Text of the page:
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Conducting Surveillance for Venous Thromboembolism Using Traditional and Novel Methods

  • Categories: Adult Services

About This Event

  • Event Type:Seminar

The Division of Blood Disorders is proud to offer this webinar series, providing evidence-based information on new research, emerging issues of interest in blood disorders, as well as innovative approaches to collaboration.

March 24, 2022 • 2:00–3:00 PM ET | Register Here


Aaron M. Wendelboe, PhD
Edward E. and Helen T. Bartlett Chair in Public Health
Professor, Department of Biostatistics and Epidemiology
University of Oklahoma Health Sciences Center

Thomas Lee Ortel, MD, PhD
Chief, Division of Hematology
Professor of Medicine and Pathology
Member of the Duke Cancer Institute
Duke University School of Medicine


Karon Abe, PhD
Captain, US Public Health Service
Chief, Epidemiology & Surveillance Branch, Division of
Blood Disorders, National Center on Birth Defects and Developmental Disabilities, Centers for Disease Control and Prevention

In this webinar, Drs. Wendelboe and Ortel will describe how novel methods, such as natural language processing, might be incorporated into surveillance systems for venous thromboembolism (VTE). This work is part of a larger collaborative project between the U.S. Centers for Disease Control and Prevention (CDC), the University of Oklahoma, and Duke University. The original surveillance projects, developed in Oklahoma County, Oklahoma, and Durham, North Carolina, used active case finding methods with manual review of diagnostic imaging reports to identify VTE cases. The investigators recently assessed whether a natural language processing methodology, known as IDEAL-X, that automatically classifies cases of VTE from reading unstructured text from diagnostic imaging records could perform as well as their traditional manual case-finding methodology.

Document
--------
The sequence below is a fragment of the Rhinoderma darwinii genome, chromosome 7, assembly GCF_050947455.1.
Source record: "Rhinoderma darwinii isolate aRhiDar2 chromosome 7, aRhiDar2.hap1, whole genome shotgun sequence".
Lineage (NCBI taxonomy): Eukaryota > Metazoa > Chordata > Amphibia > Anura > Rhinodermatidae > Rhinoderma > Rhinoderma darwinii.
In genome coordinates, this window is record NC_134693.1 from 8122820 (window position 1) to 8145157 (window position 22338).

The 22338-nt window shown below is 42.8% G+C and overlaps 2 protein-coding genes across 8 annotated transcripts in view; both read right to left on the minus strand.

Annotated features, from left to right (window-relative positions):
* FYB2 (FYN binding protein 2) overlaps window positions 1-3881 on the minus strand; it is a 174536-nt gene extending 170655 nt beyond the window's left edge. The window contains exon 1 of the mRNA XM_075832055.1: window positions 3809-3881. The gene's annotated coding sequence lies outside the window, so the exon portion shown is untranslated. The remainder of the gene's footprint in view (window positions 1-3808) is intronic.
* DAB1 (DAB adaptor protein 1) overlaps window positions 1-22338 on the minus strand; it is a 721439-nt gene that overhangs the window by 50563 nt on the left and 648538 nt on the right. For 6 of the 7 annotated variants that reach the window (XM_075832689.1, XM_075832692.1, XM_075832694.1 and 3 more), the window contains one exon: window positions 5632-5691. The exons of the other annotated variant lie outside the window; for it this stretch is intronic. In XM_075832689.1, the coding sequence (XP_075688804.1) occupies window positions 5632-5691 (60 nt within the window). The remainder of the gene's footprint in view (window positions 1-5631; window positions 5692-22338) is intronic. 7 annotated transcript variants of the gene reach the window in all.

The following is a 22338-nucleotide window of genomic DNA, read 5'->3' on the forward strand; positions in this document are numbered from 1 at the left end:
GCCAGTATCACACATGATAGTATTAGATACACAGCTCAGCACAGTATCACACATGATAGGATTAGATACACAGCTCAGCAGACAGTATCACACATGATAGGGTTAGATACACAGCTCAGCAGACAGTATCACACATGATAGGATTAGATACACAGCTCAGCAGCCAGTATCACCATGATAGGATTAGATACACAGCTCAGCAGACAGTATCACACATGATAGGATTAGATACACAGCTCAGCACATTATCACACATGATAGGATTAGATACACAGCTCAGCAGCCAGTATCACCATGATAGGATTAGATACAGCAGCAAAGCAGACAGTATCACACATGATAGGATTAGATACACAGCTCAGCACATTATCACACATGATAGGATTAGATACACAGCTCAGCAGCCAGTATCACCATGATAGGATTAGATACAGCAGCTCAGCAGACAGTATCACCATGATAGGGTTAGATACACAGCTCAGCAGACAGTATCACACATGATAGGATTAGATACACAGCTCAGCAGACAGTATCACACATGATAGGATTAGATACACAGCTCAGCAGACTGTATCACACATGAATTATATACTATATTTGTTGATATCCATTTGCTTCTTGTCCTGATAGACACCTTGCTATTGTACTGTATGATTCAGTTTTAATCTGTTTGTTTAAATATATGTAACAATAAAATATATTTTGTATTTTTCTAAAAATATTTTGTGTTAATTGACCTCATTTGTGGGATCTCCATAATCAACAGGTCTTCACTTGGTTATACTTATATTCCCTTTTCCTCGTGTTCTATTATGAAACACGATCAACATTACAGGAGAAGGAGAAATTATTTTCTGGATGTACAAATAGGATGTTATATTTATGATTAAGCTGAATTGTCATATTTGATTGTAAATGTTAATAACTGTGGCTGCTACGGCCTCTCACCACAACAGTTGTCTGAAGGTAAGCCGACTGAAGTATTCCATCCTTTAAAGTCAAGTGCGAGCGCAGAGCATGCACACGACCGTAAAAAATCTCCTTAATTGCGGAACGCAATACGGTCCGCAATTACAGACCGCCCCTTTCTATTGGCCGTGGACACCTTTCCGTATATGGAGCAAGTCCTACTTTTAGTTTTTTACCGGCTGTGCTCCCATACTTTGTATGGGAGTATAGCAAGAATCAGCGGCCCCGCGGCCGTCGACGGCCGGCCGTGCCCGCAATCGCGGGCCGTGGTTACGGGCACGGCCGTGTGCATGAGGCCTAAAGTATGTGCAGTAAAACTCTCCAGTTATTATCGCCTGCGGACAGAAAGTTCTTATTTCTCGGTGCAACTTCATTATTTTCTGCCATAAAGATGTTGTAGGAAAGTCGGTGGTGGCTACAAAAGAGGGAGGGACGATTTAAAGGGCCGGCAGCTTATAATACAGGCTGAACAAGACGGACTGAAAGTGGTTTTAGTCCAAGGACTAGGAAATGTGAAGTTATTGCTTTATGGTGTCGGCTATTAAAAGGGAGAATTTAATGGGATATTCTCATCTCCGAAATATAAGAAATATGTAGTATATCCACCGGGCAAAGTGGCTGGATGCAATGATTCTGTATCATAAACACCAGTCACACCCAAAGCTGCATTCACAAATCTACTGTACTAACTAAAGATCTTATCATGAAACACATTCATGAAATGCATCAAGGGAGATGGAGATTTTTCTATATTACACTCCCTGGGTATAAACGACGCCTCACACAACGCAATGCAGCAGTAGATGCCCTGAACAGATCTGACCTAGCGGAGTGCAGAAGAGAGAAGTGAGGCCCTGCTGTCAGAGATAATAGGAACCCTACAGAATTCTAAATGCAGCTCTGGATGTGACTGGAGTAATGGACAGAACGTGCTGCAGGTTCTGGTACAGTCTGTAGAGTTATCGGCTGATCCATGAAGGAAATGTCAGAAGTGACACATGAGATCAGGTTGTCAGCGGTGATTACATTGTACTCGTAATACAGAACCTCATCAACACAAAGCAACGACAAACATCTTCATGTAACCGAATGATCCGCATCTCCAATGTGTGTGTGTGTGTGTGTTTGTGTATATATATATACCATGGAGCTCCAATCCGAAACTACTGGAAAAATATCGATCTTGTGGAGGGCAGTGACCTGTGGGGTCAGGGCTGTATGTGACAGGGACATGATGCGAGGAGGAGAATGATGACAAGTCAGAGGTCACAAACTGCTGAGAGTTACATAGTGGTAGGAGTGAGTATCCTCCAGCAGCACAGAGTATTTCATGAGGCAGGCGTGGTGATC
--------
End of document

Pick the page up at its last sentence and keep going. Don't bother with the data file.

The following topics will be discussed:

  • The process by which these novel methods for VTE case finding are being validated against traditional gold standard methods
  • The ability to apply this approach to unique patient populations and less common clinical manifestations of VTE
  • The ability to monitor impact on VTE outcomes following the introduction of new preventive strategies or changes in therapeutic management approach
  • Perspectives for the future of surveillance in VTE

Learning Objectives:

  1. State the importance of VTE as a public health condition
  2. Describe the importance of conducting public health surveillance for VTE and how surveillance can contribute to its prevention.
  3. Describe how data collection from electronic health records might be automated using natural language processing and thus, streamline surveillance for VTE.

This webinar is free and open to healthcare providers, researchers, and professionals in electronic health records. Advance registration is required.

Please preregister here:

For more information please contact Cynthia Sayers:

National Center on Birth Defects and Developmental Disabilities, Division of Blood Disorders

  • Price: Free
  • Registration Instructions: